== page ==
To silence true speech, not just free speech, is totalitarian.

45 Troll me March 19, 2017 at 8:31 pm

Well, if you think that Canadians are so completely retarded as to deem “XX is not XY” as hate speech, then it’s hard to think that there’s any possibility of rational discussion from there.

1 is not 100. 99 is not 0. The possibility to make an absurd arugment does not make it the main description of the reality of a situatoin.

46 Thor March 20, 2017 at 12:35 am

You said “retarded”?

47 Lanigram March 20, 2017 at 11:58 am

I am offended by your use of the term “retarded” – a very hurtful word to describe the neuro-diverse. You should be ashamed of yourself. Maybe you are a nazi or perhaps a believer in eugenics. Are you in Canada? I’m calling the Mounties, you might be Mengele.

48 Troll me March 20, 2017 at 4:59 pm

Nice effort to conflate intent and content.

I thought it was rather complementary given how insulting it is to think things are remotely so absurd here.

The proliferation of such false claims is disseminated with the intent of making people with generally decent intent to fell like they should shut up. That makes “retard” a very complimentary word when directed towards yourself.

And in the same breath as harassing me about language that does not in fact offend YOU in any way, you then turn the content of prsumed offense to speak in ways which are in fact extremely damaging, by virtue of the effects this is intended to have on other peoples views.

Intent, not content. And you, sir, are the one agitating in the direction of Nazi eugenic views in the process of harassing me for insufficient adherence to what is viewed as ideal by those who beleive it is better to try to speak with respect when speaking of others (unless there’s a good reason not to, say).

49 Sleazy P Martini March 20, 2017 at 11:05 pm

Looks like half of Canada should be arrested:

https://www.google.com/amp/mobile.reuters.com/article/amp/idUSKBN16R0SK

Double-plus ungood!

50 Anonymous March 19, 2017 at 3:05 pm

That webpage is the most audacious self-recommendation I have ever seen.

51 Thiago Ribeiro March 19, 2017 at 3:42 pm

I could boldly recommend myself if I had not become so complacent – I would rather say contemplative and wise, but anyway… Who cares? “Vanity of vanities, says the Preacher, vanity of vanities! All is vanity. What does man gain by all the toil at which he toils under the sun?”

52 Anonymous March 19, 2017 at 3:21 pm

As an aside, is soaring in an ancient WWII training glider better or worse than a “carbon fiber” stunt plane? My instructor was Peter Patton, nephew of George S.

https://paw.princeton.edu/memorial/peter-wilson-patton-’53

53 Hazel Meade March 19, 2017 at 4:02 pm

Is modesty the soul of complacency?

(Asking for a friend…)

54 Adam March 19, 2017 at 4:05 pm

Meh, nothing interesting there. If you want to praise the guy for his politics, just do that.

55 Barkley Rosser March 19, 2017 at 4:23 pm

No, this Jordan B. Peterson does not look complacent and also looks to have been and be very productive as well as gutsy. Good for him.

What I am waiting to see is Tyler recognize that a lot of the people he is labeling “complacent,” indeed quite likely a majority of them, are not complacent but afraid. They are afraid of losing their jobs, their spouses, their lifestyle. They are hanging on for dear life, not sitting around in hot tubs drinking champagne and sneering as the little people not in their exalted neighborhoods. They are the little people not in the exalted neighborhoods, and they have very good reasons for being afraid.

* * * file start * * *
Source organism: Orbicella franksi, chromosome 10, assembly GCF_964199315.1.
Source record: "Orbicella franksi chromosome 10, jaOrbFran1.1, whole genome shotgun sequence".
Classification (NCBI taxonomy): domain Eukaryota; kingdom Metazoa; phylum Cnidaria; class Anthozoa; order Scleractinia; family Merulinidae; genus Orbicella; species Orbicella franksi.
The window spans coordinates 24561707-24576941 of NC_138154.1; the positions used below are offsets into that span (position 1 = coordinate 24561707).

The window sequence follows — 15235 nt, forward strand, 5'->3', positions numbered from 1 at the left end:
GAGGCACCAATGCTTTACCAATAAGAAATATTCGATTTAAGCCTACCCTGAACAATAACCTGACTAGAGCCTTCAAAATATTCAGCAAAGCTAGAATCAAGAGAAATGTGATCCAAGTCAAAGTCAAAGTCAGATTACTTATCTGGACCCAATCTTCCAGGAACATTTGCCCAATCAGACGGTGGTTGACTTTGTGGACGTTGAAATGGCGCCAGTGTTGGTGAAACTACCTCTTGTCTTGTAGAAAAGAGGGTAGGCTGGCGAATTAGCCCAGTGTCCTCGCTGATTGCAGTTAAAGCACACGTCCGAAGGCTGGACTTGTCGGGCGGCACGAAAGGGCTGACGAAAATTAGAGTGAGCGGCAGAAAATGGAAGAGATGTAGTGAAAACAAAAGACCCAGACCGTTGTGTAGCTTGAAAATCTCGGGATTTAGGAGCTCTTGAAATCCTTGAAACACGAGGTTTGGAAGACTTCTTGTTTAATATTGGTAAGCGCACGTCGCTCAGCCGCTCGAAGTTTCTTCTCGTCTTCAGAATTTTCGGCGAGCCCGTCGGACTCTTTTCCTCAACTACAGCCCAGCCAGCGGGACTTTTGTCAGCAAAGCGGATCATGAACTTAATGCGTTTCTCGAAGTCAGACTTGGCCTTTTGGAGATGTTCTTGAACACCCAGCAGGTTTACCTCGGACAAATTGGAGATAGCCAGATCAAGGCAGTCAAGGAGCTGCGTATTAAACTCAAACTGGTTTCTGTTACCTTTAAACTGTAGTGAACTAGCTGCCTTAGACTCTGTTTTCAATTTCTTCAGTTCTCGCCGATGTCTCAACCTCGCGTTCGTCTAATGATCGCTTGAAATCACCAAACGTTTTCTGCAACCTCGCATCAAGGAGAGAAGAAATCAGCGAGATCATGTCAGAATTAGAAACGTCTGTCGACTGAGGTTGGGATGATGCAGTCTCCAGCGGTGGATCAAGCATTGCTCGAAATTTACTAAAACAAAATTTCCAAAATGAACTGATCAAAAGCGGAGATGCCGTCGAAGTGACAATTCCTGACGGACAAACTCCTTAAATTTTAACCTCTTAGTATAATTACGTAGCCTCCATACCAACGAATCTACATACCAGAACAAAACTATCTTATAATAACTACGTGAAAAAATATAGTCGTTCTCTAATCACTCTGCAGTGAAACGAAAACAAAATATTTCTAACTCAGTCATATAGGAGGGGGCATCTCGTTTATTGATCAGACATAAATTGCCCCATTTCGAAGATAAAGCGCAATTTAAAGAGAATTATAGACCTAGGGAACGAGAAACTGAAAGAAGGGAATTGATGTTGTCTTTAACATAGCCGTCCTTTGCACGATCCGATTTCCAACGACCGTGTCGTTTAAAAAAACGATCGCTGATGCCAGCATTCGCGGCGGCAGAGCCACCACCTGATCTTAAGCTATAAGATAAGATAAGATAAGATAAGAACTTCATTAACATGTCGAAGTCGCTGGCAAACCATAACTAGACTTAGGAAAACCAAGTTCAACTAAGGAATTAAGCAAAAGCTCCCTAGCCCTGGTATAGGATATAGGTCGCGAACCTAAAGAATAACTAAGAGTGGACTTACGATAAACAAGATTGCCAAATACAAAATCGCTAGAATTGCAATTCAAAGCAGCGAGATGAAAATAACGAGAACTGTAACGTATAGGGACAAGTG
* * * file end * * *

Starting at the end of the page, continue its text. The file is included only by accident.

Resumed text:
Not everybody, indeed, very few people, can be Jordan B. Petersons.

56 TheNewHumeanBeing March 19, 2017 at 4:53 pm

What keeps someone like Tyler from being honest about the situation of the people he seeks to demonize?

57 Anonymous March 19, 2017 at 5:12 pm

I think a lot of people (like me) can be very boring in general, but still end up with a few good stories.

I agree though that “complacency” does not seem a great handle on these times. Too many people think these are times of great struggle. That makes it difficult to get back to knitting. It would be nice, for instance to have incremental improvement in healthcare or federal budgeting *without* Two Tribes Go To War.

https://youtu.be/RTOQUnvI3CA

58 thfmr March 19, 2017 at 5:28 pm

Barkley, this is the best comment I’ve read from you.

I was thinking this morning about how academics have become 2% “fiat lux” and 98% “what will look good on my CV and not get me uninvited from dinner parties.”

Nobody has the balls to say what’s true anymore; if they do they have their mics shut off.

59 Troll me March 19, 2017 at 7:29 pm

I think most are driven mostly by curiosity, plus a practical sense that doing research that will attract further funding would enable them to do more of that stuff they are interested in.

By letting them do kind of whatever they want, you get some of the most brilliant minds on the planet for the price of a middling New York accountant.

60 thfmr March 19, 2017 at 7:58 pm

Nathan, would you do me a huge favor and never respond to me? I can’t speak for everyone but I find your babble useless and irritating. Thanks.

61 Troll me March 19, 2017 at 8:33 pm

Legitimate believers in free speech speak knowing that the risk of facing return free speech is always a possibility.

I do not plan to “pre shut up”. But if you would shut up yourself, you would be completely free of the traumatic situation of having to face ideas and people that you disagree with.

62 Dick Black March 19, 2017 at 11:00 pm

How do you get the smell of ass off your hands, after butt-fingering someone?

63 Troll me March 20, 2017 at 5:01 pm

Is someone pushing your pain stimulus buttons or your pleasure stimulus buttons?

64 Curious March 19, 2017 at 8:29 pm

Agreed.

If anything, academics should be the ones being brave and shaking up the status quo.

65 Barkley Rosser March 19, 2017 at 9:40 pm